The increasing emphasis on using antiretrovirals for prevention confronts the HIV field with new challenges and new possibilities. Evidence of the efficacy of TasP (treatment as prevention) and PrEP (pre-exposure prophylaxis) from randomised controlled trials has stimulated debate on questions of acceptability, on risk to existing safe sex practices (condom use), the development of drug resistance, and the need to sustain treatment programs in light of calls to invest in antiretroviral prevention. In addition there is the question of ‘effectiveness’ in post-trial roll-out and scale-up compared to projections from clinical trial data and statistical modelling.
Although these concerns are well founded, it is not clear that there is yet sufficient knowledge about social relations for devising strategies attuned to the prevailing and contrary expectations of antiretrovirals in the context of existing prevention strategies. In this session, participants will be introduced to novel research methods devised within the discipline of design that have already taken up within the social sciences for addressing questions posed by climate change.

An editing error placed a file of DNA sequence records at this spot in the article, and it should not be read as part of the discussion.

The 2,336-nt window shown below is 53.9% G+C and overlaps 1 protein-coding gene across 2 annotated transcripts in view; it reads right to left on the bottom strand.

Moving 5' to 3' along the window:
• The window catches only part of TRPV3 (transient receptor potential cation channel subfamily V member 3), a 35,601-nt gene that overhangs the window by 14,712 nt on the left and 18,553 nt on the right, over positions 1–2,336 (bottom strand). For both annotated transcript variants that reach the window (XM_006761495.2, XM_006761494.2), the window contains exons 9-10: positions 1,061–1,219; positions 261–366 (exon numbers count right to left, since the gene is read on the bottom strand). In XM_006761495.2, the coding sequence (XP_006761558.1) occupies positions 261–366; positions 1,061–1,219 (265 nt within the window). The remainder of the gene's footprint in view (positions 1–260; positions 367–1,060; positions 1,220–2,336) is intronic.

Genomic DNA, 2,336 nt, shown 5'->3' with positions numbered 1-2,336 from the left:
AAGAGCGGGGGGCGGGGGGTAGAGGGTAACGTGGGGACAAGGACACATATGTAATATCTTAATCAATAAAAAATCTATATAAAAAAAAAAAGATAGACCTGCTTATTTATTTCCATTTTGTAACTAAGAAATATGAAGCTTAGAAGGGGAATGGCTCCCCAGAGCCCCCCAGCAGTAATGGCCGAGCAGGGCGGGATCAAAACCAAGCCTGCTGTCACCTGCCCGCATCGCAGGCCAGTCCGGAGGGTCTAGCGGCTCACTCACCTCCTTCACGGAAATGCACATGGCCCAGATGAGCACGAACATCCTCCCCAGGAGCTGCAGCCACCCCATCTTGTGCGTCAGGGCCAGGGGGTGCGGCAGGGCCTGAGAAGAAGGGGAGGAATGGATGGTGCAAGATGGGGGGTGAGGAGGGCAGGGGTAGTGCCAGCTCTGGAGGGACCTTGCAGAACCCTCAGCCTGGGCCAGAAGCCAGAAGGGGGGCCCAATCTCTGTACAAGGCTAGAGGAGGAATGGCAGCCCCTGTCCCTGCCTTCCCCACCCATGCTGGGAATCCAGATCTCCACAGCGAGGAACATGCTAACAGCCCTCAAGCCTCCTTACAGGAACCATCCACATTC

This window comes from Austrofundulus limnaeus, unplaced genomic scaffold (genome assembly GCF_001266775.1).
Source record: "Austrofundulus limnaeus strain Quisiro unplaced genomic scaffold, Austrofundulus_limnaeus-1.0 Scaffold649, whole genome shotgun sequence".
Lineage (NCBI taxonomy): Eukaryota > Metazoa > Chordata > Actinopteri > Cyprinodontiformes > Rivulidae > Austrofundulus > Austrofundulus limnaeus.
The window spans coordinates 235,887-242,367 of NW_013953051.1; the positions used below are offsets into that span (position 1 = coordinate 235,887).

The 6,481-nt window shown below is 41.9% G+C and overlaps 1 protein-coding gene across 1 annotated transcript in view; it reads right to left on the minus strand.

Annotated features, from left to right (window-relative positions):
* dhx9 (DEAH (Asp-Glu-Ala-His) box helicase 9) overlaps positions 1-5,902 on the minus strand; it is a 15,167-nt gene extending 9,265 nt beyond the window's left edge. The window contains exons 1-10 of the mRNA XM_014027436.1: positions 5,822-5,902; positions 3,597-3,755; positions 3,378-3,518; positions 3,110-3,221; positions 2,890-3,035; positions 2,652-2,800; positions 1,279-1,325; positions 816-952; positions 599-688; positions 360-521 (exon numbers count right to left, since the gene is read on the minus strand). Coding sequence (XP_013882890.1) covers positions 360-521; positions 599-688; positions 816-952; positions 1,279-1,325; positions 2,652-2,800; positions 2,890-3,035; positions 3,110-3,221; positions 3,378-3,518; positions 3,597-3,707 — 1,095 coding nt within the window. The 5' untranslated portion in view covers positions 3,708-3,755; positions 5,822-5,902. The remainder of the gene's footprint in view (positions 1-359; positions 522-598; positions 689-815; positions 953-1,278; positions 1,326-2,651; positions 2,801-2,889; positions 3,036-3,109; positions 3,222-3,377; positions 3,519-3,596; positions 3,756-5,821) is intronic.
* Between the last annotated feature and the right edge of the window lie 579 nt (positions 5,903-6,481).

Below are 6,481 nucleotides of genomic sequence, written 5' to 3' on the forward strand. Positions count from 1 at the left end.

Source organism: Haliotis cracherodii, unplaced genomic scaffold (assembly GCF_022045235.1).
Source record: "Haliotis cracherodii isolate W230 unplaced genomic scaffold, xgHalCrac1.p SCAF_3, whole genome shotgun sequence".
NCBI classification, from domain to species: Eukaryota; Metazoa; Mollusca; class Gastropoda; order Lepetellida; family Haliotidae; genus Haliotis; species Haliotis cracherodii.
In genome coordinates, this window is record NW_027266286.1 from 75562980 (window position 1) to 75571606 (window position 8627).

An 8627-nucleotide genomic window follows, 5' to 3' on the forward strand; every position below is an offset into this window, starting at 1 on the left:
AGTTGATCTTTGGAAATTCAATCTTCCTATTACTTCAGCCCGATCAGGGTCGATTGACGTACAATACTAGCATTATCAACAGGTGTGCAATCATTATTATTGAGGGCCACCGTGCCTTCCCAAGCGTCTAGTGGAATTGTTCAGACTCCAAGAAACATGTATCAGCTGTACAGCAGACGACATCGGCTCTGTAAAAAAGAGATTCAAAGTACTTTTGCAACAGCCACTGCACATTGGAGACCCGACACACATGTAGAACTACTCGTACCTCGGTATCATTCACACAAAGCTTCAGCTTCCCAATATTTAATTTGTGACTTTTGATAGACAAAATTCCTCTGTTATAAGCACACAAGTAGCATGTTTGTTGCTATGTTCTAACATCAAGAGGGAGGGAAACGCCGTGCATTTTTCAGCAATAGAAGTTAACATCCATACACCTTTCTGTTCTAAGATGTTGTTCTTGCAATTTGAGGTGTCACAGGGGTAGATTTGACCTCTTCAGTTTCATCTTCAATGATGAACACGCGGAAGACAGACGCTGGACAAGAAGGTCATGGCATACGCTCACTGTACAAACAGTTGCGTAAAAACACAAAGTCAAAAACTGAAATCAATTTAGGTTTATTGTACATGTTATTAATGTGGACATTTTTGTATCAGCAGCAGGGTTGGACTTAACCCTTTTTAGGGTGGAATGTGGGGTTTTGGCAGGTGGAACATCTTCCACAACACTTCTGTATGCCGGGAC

Design-led methods do not aim to enable generalisation across a community or epidemiological category, but to seek out the unfamiliar. In doing so they generate a new sort of ‘data,’ potentially able to inform the complex but also dynamic relations that people may experience in dealing with multiple objects including HIV, condoms, diagnostic tests, prevention messages, and sexual partners.
Dr Dean Murphy, Australian Federation of AIDS Organisations and UNSW, Australia
Professor Marsha Rosengarten, Dept Sociology, Goldsmiths, University of London, UK
Professor, Bill Gaver, Interactive Design Studio, Goldsmiths, University of London, UK. Professor Robert Grant, Gladstone Institute, UCSF, USA.
Ms Susie McLean, International HIV/AIDS Alliance, UK
Dr Kane Race, Department of Gender and Cultural Studies, University of Sydney, Australia.
Dr Judy Auerbach, Science and policy consultant and Adjunct Professor in the School of Medicine at UCSF, USA.
Mr Gus Cairns, NAM aidsmap, UK
Mr Alan Brotherton, AIDS Council of New South Wales, Australia